Maria Lopez v. Aerotek Inc et al

Filing 109

ORDER by Judge Cormac J. Carney: Denying Plaintiffs' MOTION for Remand, for Stay, and Request for Attorneys' Fees and Costs 101 (mt)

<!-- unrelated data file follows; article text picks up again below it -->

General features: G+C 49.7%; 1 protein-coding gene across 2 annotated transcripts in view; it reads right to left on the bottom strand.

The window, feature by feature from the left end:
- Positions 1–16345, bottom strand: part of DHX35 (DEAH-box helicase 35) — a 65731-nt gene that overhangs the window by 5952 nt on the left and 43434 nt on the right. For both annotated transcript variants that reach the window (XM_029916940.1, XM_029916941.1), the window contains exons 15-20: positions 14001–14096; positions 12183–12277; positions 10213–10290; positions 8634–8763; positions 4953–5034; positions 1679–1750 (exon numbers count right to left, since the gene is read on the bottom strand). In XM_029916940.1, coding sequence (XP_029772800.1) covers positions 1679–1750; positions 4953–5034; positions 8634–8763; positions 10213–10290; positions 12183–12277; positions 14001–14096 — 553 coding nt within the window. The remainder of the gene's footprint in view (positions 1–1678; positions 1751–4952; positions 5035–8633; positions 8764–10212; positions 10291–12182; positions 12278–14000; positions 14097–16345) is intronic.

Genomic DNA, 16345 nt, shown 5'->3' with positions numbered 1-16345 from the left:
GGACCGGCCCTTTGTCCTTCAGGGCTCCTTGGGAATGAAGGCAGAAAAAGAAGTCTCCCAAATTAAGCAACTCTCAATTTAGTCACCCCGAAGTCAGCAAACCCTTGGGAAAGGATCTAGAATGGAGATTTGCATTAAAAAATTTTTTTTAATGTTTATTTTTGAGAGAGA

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1 2 3 4 5 6 7 UNITED STATES DISTRICT COURT 8 CENTRAL DISTRICT OF CALIFORNIA 9 SOUTHERN DIVISION 10 11 12 MARIA LOPEZ, individually and on behalf of all others similarly situated, 13 14 Plaintiff, v. 15 AEROTEK, INC., et al., 16 Defendants. 17 18 ) ) ) ) ) ) ) ) ) ) ) ) ) ) ) ) Case No.: SACV 14-00803-CJC (JCGx) ORDER DENYING PLAINTIFFS’ MOTION FOR REMAND, FOR STAY, AND REQUEST FOR ATTORNEYS’ FEES AND COSTS 19 20 I. INTRODUCTION 21 22 Plaintiffs Maria Lopez and Angelo Vizcaino bring this putative class action against 23 Defendants Aerotek, Inc., Kirkhill-TA Co., and Does 1 through 100, inclusive, for 24 Failure to Pay State Minimum Wage (Cal. Lab. Code §§ 510, 1194, 1194.2, 1197; IWC 25 Minimum Wage Order No. MW-2014), Failure to Pay Overtime Compensation (Cal. 26 Lab. Code §§ 510, 1194; IWC Wage Order 4-2001); Failure to Pay Meal Period 27 Compensation (Cal. Lab. Code § 226.7, 512; IWC Wage Order 4-2001); Failure to Pay 28 Rest Period Compensation (Cal. Lab. Code § 226.7; IWC Wage Order 4-2001); Failure to -1- 1 Furnish Timely and Accurate Wage Statements (Cal. Lab. Code § 226; IWC Wage Order 2 4-2001); and for Waiting Time Penalties (Cal. Lab. Code §§ 201, 202, 203). (Dkt. 90 3 [Third Amended Complaint, hereinafter “TAC”].) Before the Court is Plaintiffs’ motion 4 to remand or, in the alternative, for a stay, and request for attorneys’ fees and costs. (Dkt. 5 101 [Motion, hereinafter “Mot.”].) For the following reasons, the motion is DENIED in 6 its entirety.1 7 8 II. BACKGROUND 9 This case was originally filed in Orange County Superior Court on April 9, 2014, 10 11 and was removed to this Court on May 22, 2014, pursuant to the Class Action Fairness 12 Act (“CAFA”), 28 U.S.C. §§ 1332(d), 1453. (Dkt. 1.) The Complaint originally named 13 only Lopez as a class representative, and Aerotek, Inc., and AVISTA Incorporated were 14 named as defendants under the theory that they were Lopez’s joint employers. (See 15 generally id.) On June 23, 2014, Lopez moved to remand the case, (Dkt. 15), which the 16 Court denied on May 14, 2015,2 because Defendants demonstrated by a preponderance of 17 the evidence that the requirements for removal under CAFA had been met, (Dkt. 47). In 18 particular, the Court found that minimal diversity had been satisfied because Lopez was a 19 resident of California and Aerotek was a resident of Maryland. (Id. at 6.) 20 Angelo Vizcaino was added as a second class representative in the First Amended 21 22 Complaint on August 14, 2015. (Dkt. 62.) Vizcaino also filed a separate action in state 23 court against Aerotek and AVISTA under the Private Attorneys General Act (“PAGA”) 24 on December 22, 2015 (the “Vizcaino action”). (Dkt. 103 [Declaration of Rocio Herrera, 25 26 27 28 1 Having read and considered the papers presented by the parties, the Court finds this matter appropriate for disposition without a hearing. See Fed. R. Civ. P. 78; Local Rule 7-15. Accordingly, the hearing set for January 23, 2017, at 1:30 p.m. is hereby vacated and off calendar. 2 The Court ruled on the motion almost a year later due to the parties’ numerous joint stipulations to continue the hearing. (See Dkts. 18, 25, 29, 30, 31, 32, 33, 34, 35, 36.) -2- 1 hereinafter “Herrera Decl.”] Ex. D.) The Vizcaino action was stayed in state court on 2 September 16, 2016, pending the resolution of Lopez’s case before this Court. (Id. Ex. 3 E.) 4 Nearly two years after the original Complaint was filed, Plaintiffs learned that 5 6 AVISTA had been erroneously sued and that Kirkhill-TA Co. (“Kirkhill”) was the proper 7 co-defendant alongside Aerotek. (See Dkt. 86.) AVISTA and Kirkhill are two separate 8 corporations, but both are subsidiaries of Esterline, Inc. (Herrera Decl. ¶ 2.) Plaintiffs 9 claim their attorneys discovered the error as a result of a telephone call with opposing 10 counsel on January 28, 2016, at which point opposing counsel did not reveal the identity 11 of Lopez’s actual employer and instead told Plaintiffs’ counsel to “feel free to serve 12 discovery on any issue [he saw] fit.” (Id. at 7.) Defendants contend that there were a 13 number of documents produced in the case prior to that date “which put Plaintiffs on 14 notice that AVISTA was not a proper Defendant, such as AVISTA’s initial disclosures 15 served on October 26, 2015, and documents produced by Lopez identifying her work at 16 the Kirkhill facility. (Dkt. 102 [Opposition, hereinafter “Opp.”] at 3.) The parties jointly 17 stipulated to dismiss AVISTA with prejudice on July 5, 2016, (Dkt. 86), and Plaintiffs 18 filed a Third Amended Complaint naming Aerotek and Kirkhill as Defendants on July 8, 19 2016, (see TAC). 20 A few months after this lawsuit was originally filed, on September 11, 2014, a 21 22 former Kirkhill employee, Mauro Ramirez, sued Kirkhill (but not Aerotek or AVISTA) 23 in Los Angeles County Superior Court for employment violations (the “Ramirez action”), 24 and that action settled on April 21, 2015. (Dkt. 104 [Request for Judicial Notice, 25 hereinafter “RJN”] Ex 1 at 8.)3 The Los Angeles County Superior Court granted final 26 27 28 3 Defendants’ request for Judicial Notice of the Complaint and final settlement in Ramirez v. Kirkhill-TA Co., Case No. BC557207, (RJN Ex. 1 at 8; id. Ex. 2), is GRANTED. These state court proceedings are “not subject to reasonable dispute because [they] . . . can be accurately and readily determined from sources whose accuracy cannot reasonably be questioned.” See Fed. R. Evid. 201. -3- 1 approval of the settlement on May 10, 2016. (Id. Ex. 2.) Plaintiffs sought to vacate the 2 settlement in the Ramirez action on the bases that Kirkhill failed to disclose the Ramirez 3 action to them or notify them of the settlement, and that Kirkhill fraudulently concealed 4 that it was Plaintiffs’ true employer. (Mot. at 9; Opp. at 5.) Plaintiffs’ request was 5 denied for lack of standing. (Dkt. 101-1 [Declaration of Joseph Tojarieh, hereinafter 6 “Tojarieh Decl.”] Ex. H.) Plaintiffs now seek to vacate the Ramirez judgment by adding 7 a cause of action to the Vizcaino action, but are currently unable to do so because the 8 Vizcaino action has been stayed. (Mot. at 9–10.) 9 10 Plaintiffs ask this Court to remand the case for a second time after almost three 11 years of litigation on the grounds that Defendants removed this action in bad faith, and 12 that CAFA jurisdiction no longer exists since Kirkhill has replaced AVISTA as a 13 defendant. (Mot. at 10–14.) In the alternative, they ask the court to stay this action so 14 that the stay in the Vizcaino action is lifted, allowing them to move to vacate the Ramirez 15 settlement. (Id. at 14–19.) Finally, Plaintiffs seek attorneys’ fees and costs for filing this 16 motion as a result of Defendants’ allegedly “bad faith” removal. (Id. at 19–20.) 17 18 III. DISCUSSION 19 20 A. Motion to Remand and Attorneys’ Fees and Costs 21 22 Plaintiffs argue that with the substitution of Kirkhill for AVISTA as the proper co- 23 defendant alongside Aerotek, the “local controversy exception” and “home-state 24 controversy exception” of CAFA apply, requiring remand. (Id. at 10–12 (citing 28 25 U.S.C. §§ 1332(d)(4)(A),(B)).) Plaintiffs are relying on the third amendment to their 26 original Complaint in bringing this motion one and a half years after this Court denied 27 their first motion the remand. (Dkt. 47.) As Plaintiffs concede, “post-removal 28 amendments to the pleadings cannot affect whether a case is removable, because the -4- 1 propriety of removal is determined solely on the basis of the pleadings filed in state 2 court.” (Id. at 12 (quoting Williams v. Costco Wholesale Corp., 471 F.3d 975, 976 (9th 3 Cir. 2006); see also Sparta Surgical Corp. v. Nat’l Ass’n of Sec. Dealers, Inc., 159 F.3d 4 1209, 1213 (9th Cir. 1998), abrogated on other grounds by Merrill Lynch, Pierce, Fenner 5 & Smith Inc. v. Manning, 136 S. Ct. 1562 (2016) (“[J]urisdiction must be analyzed on the 6 basis of the pleadings filed at the time of removal without reference to subsequent 7 amendments.”).) However, Plaintiffs insist that Benko v. Quality Loan Serv. Corp., 789 8 F.3d 1111, 1117 (9th Cir. 2015), creates an exception in the Ninth Circuit allowing 9 consideration of post-removal amended complaints when ruling on motions to remand 10 CAFA actions. (Mot. at 12.) 11 12 Plaintiffs reading of Benko is far too broad. Benko held that “plaintiffs should be 13 permitted to amend a complaint after removal to clarify issues pertaining to federal 14 jurisdiction under CAFA.” Benko, 789 F.3d at 1117 (emphasis added). This is because 15 “there is a possibility that a class action may be removed to federal court, with a 16 complaint originally drafted for state court. The state court complaint, in turn, may not 17 address CAFA-specific issues, such as the local controversy exception. By amending 18 their complaint in these circumstances, plaintiffs can provide a federal court with the 19 information required to determine whether a suit is within the court's jurisdiction under 20 CAFA.” Id. at 1117 (emphasis added). In Benko, the plaintiffs did not change a central 21 fact or allegation in their complaint—instead, they amended it “to elaborate on estimates 22 of the percentage of total claims asserted against Meridian, an in-state Defendant, and the 23 dollar value of those claims,” which were “directly related to CAFA’s local controversy 24 exception.” Id. (emphasis added). Benko did not contemplate scenarios that would allow 25 a plaintiff to circumvent a Court’s ruling that a defendant had satisfied its burden under 26 CAFA—the Ninth Circuit specifically noted that the plaintiffs in that case “did not 27 amend the FAC to eliminate a federal question so as to avoid federal jurisdiction.” Id. 28 -5- 1 Here, by contrast, Plaintiffs’ amendment changed a defendant which (according to them) 2 means that the CAFA exceptions now apply.4 Accordingly, the Court cannot consider the 3 TAC for the purposes of re-evaluating whether jurisdiction is proper in light of CAFA’s 4 “local controversy” and “home-state controversy” exceptions. 5 Plaintiffs also argue that the case should be remanded because Defendants “hid 6 7 behind a sham defendant”—AVISTA. (Mot. at 14.) The Court is baffled by this 8 argument because a sham defendant is one that a plaintiff fraudulently names for the 9 purpose of destroying diversity jurisdiction. Caswell v. Olympic Pipeline Co., 484 F. 10 App’x 151, 153 (9th Cir. 2012). Here, Plaintiffs named AVISTA as a defendant at their 11 own choosing and now claim that Defendants removed in bad faith by relying on 12 AVISTA’s citizenship for diversity jurisdiction purposes. Plaintiffs’ argument that 13 “sham defendant” is a term of art that refers to “any defendant against whom no possible 14 4 15 16 17 18 19 20 21 22 23 24 25 26 27 28 Plaintiffs’ reference to district court cases permitting consideration of post-removal amendments are unhelpful. (See Mot. at 12–13.) Plaintiffs’ reliance on Schuster v. Gardner, 319 F. Supp. 2d 1159, 1164 (S.D. Cal. 2003) is misplaced because it is not a CAFA case. The other cases Plaintiffs cite contemplated simple clarifications to the proposed class. See Weight v. Active Network, Inc., 29 F. Supp. 3d 1289 (S.D. Cal. 2014) (permitting consideration of post-removal amendment to a complaint that merely changed the class definition from “California residents” to “citizens of California”); Smilow v. Anthem Blue Cross Life & Health Ins. Co., No. CV 15-4556-MWF(AGRX), 2015 WL 4778824, at *1 (C.D. Cal. Aug. 13, 2015) (same); Wickens v. Blue Cross of California, Inc., No. 15CV834-GPC JMA, 2015 WL 4255129, at *5 (S.D. Cal. July 14, 2015) (“The Court reiterates its conclusion that the change from “residents” to “citizens” of California in the class description is a clarification of the Court’s jurisdiction and can be the basis to amend the complaint especially in this case where the Complaint alleges claims against California based Defendants, alleges only California law causes of action, and the class was intended to be limited to individuals who entered into contracts with California corporations for future services in California.”); In re Anthem, Inc., 129 F. Supp. 3d 887, 894 (N.D. Cal. 2015) (“Here, Plaintiffs amended their state court petition to “clarify” that they are not only residents of Missouri, but citizens as well.” (emphasis added)); Turner v. Corinthian Int’l Parking Servs., Inc., No. C 15-03495 SBA, 2015 WL 7768841, at *3 (N.D. Cal. Dec. 3, 2015) (“[T]he pleadings do not expressly allege that non-California citizens are excluded from the class definition. Therefore, based on the record presented, the Court cannot remand the action for the lack of diversity. Nonetheless, as the above-cited authorities make clear, Plaintiff should be afforded the opportunity to amend the pleadings to clarify the putative class definition.”). Plaintiffs’ reliance on Bridewell-Sledge v. Blue Cross of California, No. CV 14-04744 MMM CWX, 2015 WL 179779 (C.D. Cal. Jan. 14, 2015), aff’d, 798 F.3d 923 (9th Cir. 2015), in their Reply, (see Dkt. 108 [Reply] at 5), is also unavailing, because there the plaintiffs did not base their motion to remand on a post-removal amendment of the complaint. See Bridewell-Sledge, 2015 WL 179779 at *1. -6- 1 cause of action has been stated” is inconsequential here, (Dkt. 108 [hereinafter “Reply”] 2 at 8), because Defendants did not control Plaintiffs’ choice to sue AVISTA in the original 3 Complaint. As explained in additional detail below, Plaintiffs have not adequately 4 demonstrated bad faith on the part of Defendants. The motion for remand is DENIED. 5 6 Plaintiffs also seek attorneys’ fees and costs for bringing the present motion to 7 remand pursuant to 28 U.S.C. § 1447(c), which provides that “[a]n order remanding the 8 case may require payment of just costs and any actual expenses, including attorney fees, 9 incurred as a result of the removal.” (Mot. at 19.) Since the Court has denied the motion 10 to remand the case, it also DENIES Plaintiffs’ request for attorneys’ fees and costs. 11 12 B. Motion to Stay Proceedings 13 14 “The power to stay proceedings is soundly within the Court’s discretion and is 15 incidental to the ‘power inherent in every court to manage the schedule of cases on its 16 docket to ensure fair and efficient adjudication.’” Ferguson v. Corinthian Colleges, No. 17 SACV 11-0127 DOC, 2012 WL 27622, at *2 (C.D. Cal. Jan. 5, 2012) (quoting Landis v. 18 North Am. Co., 299 U.S. 248, 254–55 (1936)). “Where it is proposed that a pending 19 proceeding be stayed, the competing interests which will be affected by the granting or 20 refusal to grant a stay must be weighed. Among those competing interests are the 21 possible damage which may result from the granting of a stay, the hardship or inequity 22 which a party may suffer in being required to go forward, and the orderly course of 23 justice measured in terms of the simplifying or complicating of issues, proof, and 24 questions of law which could be expected to result from a stay.” Lockyer v. Mirant 25 Corp., 398 F.3d 1098, 1110 (9th Cir. 2005). 26 27 Plaintiffs seek a stay of this action so that they may then lift the stay in the 28 Vizcaino action and move to vacate the Ramirez judgment through the Vizcaino -7- 1 proceedings. (Mot. at 14–15.) They claim the Ramirez judgment “significantly 2 impacts” the scope of this action by determining “what class members or claims need to 3 be adjudicated.” (Id.) Plaintiffs contend that they have grounds to seek to vacate the 4 Ramirez judgment because Defendants’ concealment of Kirkhill’s identity (1) constitutes 5 extrinsic fraud5 and (2) makes the Ramirez judgment void pursuant to California Code of 6 Civil Procedure Section 473(d).6 (Mot. at 14–19.) Plaintiffs claim that the Ramirez 7 action and this action “involved the same set of employees working at the same location 8 for the same employer during approximately the same class period,” and the attorneys 9 representing Kirkhill in both actions are the same. (Id. at 16.) They insist that 10 Defendants “indisputably” knew that the actions were related but kept Plaintiffs’ 11 attorneys in the dark, in violation of their local, state, and federal obligations. (Id.) 12 Plaintiffs’ accusations do not convince the Court of the need for a stay in this case. 13 14 Even if Plaintiffs are correct that Defendants knew that Plaintiffs erroneously sued 15 AVISTA instead of Kirkhill, none of the rules that Plaintiffs invoke require a defendant 16 who feels it has been erroneously sued to affirmatively identify the right party, nor do 17 they require a non-defendant to guess when it should have been a defendant in an action 18 and voluntarily identify itself—such an argument would create absurd burdens on 19 defendants and non-parties. (See id. at 14–19.) 20 Nor do Plaintiffs provide any evidence of concealment that would support extrinsic 21 22 fraud or undermine the validity of the Ramirez judgment beyond conclusory statements 23 24 5 25 26 27 28 “Extrinsic fraud occurs when a party is deprived of his opportunity to present his claim or defense to the court, where he was kept in ignorance or in some other manner fraudulently prevented from fully participating in the proceeding.” Heyman v. Franchise Mortg. Acceptance Corp., 107 Cal. App. 4th 921, 926 (2003). 6 California Civil Procedure Code § 473(d) provides that “[t]he court may, upon motion of the injured party, or its own motion, correct clerical mistakes in its judgment or orders as entered, so as to conform to the judgment or order directed, and may, on motion of either party after notice to the other party, set aside any void judgment or order.” -8- 1 and assumptions that Defendants “should have known” Plaintiffs wanted to sue Kirkhill. 2 (See id. at 14–19.) Indeed, Plaintiffs do not appear to have been diligent in their own 3 investigations—they waited until early 2016 (nearly two years after filing the Complaint) 4 to investigate the case and serve discovery on AVISTA. (Herrera Decl. ¶ 4; id. Ex. B.) 5 Thus, their belated realization that they sued the wrong defendant is more likely the result 6 of their lack of diligence rather than Defendants’ alleged “active concealment.” (Cf. 7 Reply at 11 (“The proximity between when the Ramirez settlement received final 8 approval and when Kirkhill’s attorney advised Plaintiffs’ counsel of the Ramirez 9 settlement further demonstrates that Kirkhill knew the two cases were related.”).) 10 Furthermore, Plaintiffs’ assertions that Kirkhill defined the class, class period, and claims 11 in the Ramirez settlement “in a way to deliberately wipe out claims” in the present action 12 is based purely on speculation. (See id. at 10 (“If Kirkhill truly believed that the Lopez 13 Action and Ramirez Action were not related, it had no reason to define the class period in 14 the Ramirez settlement as starting four years prior to the date the Lopez Action was 15 filed.”); id. at 11 (“These claims, which have been vigorously litigated in the Lopez 16 Action, were simply thrown into the Ramirez settlement as a ‘bonus’ to wipe out claims 17 in the Lopez Action, further demonstrating that Kirkhill knew the two actions are 18 related.”); id. at 15–18.)7 19 It would be imprudent to stay this case based on these weak arguments of extrinsic 20 21 fraud and invalidity of the Ramirez judgment, especially since it has been pending for 22 nearly three years without much progress. (See Dkt. 100 at 1 (“In the last two and a half 23 years, the Complaint has been amended three times and the case has seen very little 24 progress, as the parties have filed numerous joint stipulations and ex parte applications to 25 7 26 27 28 Plaintiffs argue that Kirkhill should have filed a notice of related cases in this action and the Vizcaino action to alert them to the Ramirez action. (Mot. at 12 (citing California Rules of Court Rule 3.3000(a)(b) and Central District of California Local Rule 83-1.3.1).) However, the Ramirez action settled before Kirkhill was added as a defendant in the present action. Plaintiffs in this case originally alleged specific employment violations on the part of AVISTA and Aerotek. There was no need to file a notice of related case in these circumstances. -9- 1 continue deadlines.”).) Defendants are entitled to a speedy resolution of the case and the 2 interests of justice counsel against any additional delays. (See id. at 2 (“The Federal 3 Rules of Civil Procedure ‘should be construed, administered, and employed by the court 4 and the parties to secure the just, speedy, and inexpensive determination of every action 5 and proceeding.’ Additionally, ‘Rule 16, the central pretrial rule, authorizes a court to 6 manage cases so that disposition is expedited, wasteful pretrial activities are discouraged, 7 the quality of the trial is improved, and settlement is facilitated.’” (citations omitted).) 8 Accordingly, Plaintiffs’ request for a stay is DENIED. 9 10 IV. CONCLUSION 11 12 13 For the foregoing reasons, Plaintiffs’ motion to remand, for a stay, and for attorneys’ fees and costs is DENIED. 14 15 16 17 DATED: January 19, 2017 __________________________________ CORMAC J. CARNEY 18 19 UNITED STATES DISTRICT JUDGE 20 21 22 23 24 25 26 27 28 -10-